Imagine racing through a virtual labyrinth against an alien and losing. Given the chance to rerun the race – which you don’t know is stacked against you – or quit, how many times would you try again?
The answer for most children is four or five, according to Dr Daniel Peña, a clinical psychologist at Alava Reyes, a psychology centre in Madrid, Spain. If a child gives up after the first go or keeps going time after time, it could signal a problem with their ability to manage frustration.
The race is just one scenario in Gomins, a games app designed by Alava Reyes to help parents detect emotional or social problems in children aged between four and 12.
‘We frustrate children in the video games and then observe their response,’ said Dr Peña. ‘(In the alien race) children with trouble in the competency tend to give up too soon or too late.’
Dr Peña says the point of the app is to test skills such as stress control, decision-making, emotional recognition and tolerance. Throughout a game, the app records the child’s responses in order to flag behavioural issues. Pressing a particular button repeatedly could indicate problems with impulsivity, for example.
It also uses artificial intelligence to assess the child’s facial expressions as they play the game, which are captured through the camera on the mobile device. The results, which Dr Peña says are based on extensive research of what constitutes normal behaviour, appear in the parents’ part of the app and are double-checked against a questionnaire for parents about their child’s behaviour.
The app, which is designed to be used in the child’s normal environment, is not intended to replace psychological diagnoses, but can be a simple way of carrying out an initial screening. As part of the development, it was tested in a clinical setting to compare its ability to detect emotional problems with professional methods.
‘For emotional problems like depression and anxiety, the reliability is quite good,’ said Dr Peña. ‘We share about 30-40% of the variance with the clinical tools. Video games are (a) less reliable tool to assess children but (you can) imagine a child at home is more prone to play a video game than to do a long set of questions.’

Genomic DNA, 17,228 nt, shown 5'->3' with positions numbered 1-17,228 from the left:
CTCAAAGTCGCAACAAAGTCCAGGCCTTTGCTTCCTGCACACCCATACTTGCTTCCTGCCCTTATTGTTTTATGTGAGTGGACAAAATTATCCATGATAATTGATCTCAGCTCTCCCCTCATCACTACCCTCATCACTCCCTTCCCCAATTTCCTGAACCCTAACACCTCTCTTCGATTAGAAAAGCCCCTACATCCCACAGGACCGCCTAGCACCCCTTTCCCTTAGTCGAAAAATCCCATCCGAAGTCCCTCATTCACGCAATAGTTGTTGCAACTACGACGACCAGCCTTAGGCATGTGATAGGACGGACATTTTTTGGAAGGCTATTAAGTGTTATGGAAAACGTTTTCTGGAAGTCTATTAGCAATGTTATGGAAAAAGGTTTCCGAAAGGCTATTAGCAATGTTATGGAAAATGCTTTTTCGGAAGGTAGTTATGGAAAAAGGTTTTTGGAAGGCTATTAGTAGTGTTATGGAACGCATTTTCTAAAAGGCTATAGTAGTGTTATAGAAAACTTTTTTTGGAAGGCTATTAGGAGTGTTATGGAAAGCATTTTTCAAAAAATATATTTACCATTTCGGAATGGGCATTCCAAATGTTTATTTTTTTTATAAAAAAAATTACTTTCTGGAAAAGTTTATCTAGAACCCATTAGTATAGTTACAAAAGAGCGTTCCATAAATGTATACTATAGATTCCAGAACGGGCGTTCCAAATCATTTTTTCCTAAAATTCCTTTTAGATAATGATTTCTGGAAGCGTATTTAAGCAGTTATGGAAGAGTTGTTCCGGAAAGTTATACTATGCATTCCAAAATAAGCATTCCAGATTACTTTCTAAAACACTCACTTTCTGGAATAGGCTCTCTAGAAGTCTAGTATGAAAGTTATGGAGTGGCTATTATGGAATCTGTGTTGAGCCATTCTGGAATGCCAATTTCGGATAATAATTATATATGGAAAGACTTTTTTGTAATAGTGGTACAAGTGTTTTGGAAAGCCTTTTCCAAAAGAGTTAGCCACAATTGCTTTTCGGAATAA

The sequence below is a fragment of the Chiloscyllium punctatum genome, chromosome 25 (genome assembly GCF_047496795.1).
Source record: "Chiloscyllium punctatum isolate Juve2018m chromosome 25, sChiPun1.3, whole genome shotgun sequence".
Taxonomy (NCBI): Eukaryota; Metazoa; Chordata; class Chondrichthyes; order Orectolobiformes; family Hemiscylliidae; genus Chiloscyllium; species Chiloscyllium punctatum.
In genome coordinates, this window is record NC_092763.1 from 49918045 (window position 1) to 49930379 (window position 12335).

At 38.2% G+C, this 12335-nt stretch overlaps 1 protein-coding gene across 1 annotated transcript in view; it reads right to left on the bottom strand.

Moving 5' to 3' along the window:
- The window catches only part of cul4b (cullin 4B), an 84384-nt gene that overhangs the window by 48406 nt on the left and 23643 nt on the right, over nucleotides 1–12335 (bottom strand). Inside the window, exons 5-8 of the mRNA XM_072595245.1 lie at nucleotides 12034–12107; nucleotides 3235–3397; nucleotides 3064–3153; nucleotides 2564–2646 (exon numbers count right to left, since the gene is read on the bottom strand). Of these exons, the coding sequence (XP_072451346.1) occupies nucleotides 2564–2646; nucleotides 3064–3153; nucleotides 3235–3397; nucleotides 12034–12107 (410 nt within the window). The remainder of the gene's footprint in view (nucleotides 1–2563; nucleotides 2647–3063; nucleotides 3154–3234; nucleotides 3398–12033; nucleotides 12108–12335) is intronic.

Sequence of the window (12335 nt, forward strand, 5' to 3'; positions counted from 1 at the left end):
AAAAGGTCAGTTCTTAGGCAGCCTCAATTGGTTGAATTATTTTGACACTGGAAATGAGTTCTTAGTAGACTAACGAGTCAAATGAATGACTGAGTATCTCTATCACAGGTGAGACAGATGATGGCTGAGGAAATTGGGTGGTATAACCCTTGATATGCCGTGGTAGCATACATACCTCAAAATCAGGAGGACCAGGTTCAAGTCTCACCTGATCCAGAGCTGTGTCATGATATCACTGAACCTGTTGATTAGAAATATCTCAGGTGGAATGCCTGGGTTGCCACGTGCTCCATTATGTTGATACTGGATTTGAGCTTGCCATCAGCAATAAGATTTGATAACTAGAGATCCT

With each problem comes a mission designed to improve that behaviour. Parents and their children are set tasks including practical activities and family games that last from seven to 20 days that focus on specific goals. With impulse control, for example, the aim is to learn patience or the importance of stopping and thinking.
A further trial of the app’s reliability will be carried out in December to test the effect of the facial expression analysis. While a beta version of the app in Spanish and English is already available online, the plan is for it to be further improved before it is rolled out and marketed more widely, probably in 2019.
Detecting emotional and social problems early in life can have a lasting impact for a child. In 2015, a report showed that five-year-olds with more positive social behaviour, known as prosocial skills, went on to have better education, careers and mental health and were less likely to engage in substance abuse or criminal behaviour by the age of 25.
Digital services company Atos coordinates a project called ProSocialLearn which developed a suite of video games to help children aged seven to 10 improve social skills such as teamworking, trust worthiness and emotional intelligence.
The seven games are designed to be used in schools. One two-player game, called Path of Trust, requires one child to guide another along paths, as if they were blind, and then decide how to share the benefits of reaching a goal.
Tools for teachers allow them to monitor the progress of children so that they can adapt the content according to their needs.
While the games follow methodologies designed to improve social skills that are guided by psychologists and studies carried out in the first part of the project, Pilar Perez Berganza says that the main difference between these and other educational games is that they are engaging.
‘Until now, there is a problem that games for fun are very good, but games for learning usually are boring and not very well designed. And this has been overcome.’
‘(If we are) able to improve the social skills of children and improve their integration in schools … in the end they have less problems to integrate in their adult (working) life.’
Pilar Perez Berganza, Project Manager, Atos
The team carried out a pilot study of their games in four countries – Italy, UK, Greece and Spain – to compare the social skills of those who played the games against those who didn’t. They found a small boost in a child’s self-perception when the games were played, and a short-term boost in how favourably a teacher assessed a child’s social skills.
They also built a suite of tools and guidance to allow others to build prosocial games, and are working to establish a spin-off company to continue that work.
Berganza hopes that strengthening children’s social skills through games such as these could help reduce the risk of social exclusion, which can have long-term impacts.
‘We think that if we were able to improve the social skills of children and improve their integration in schools, they improve also their academic results and in the end they have less problems to integrate in their adult (working) life.’
Originally published on Horizon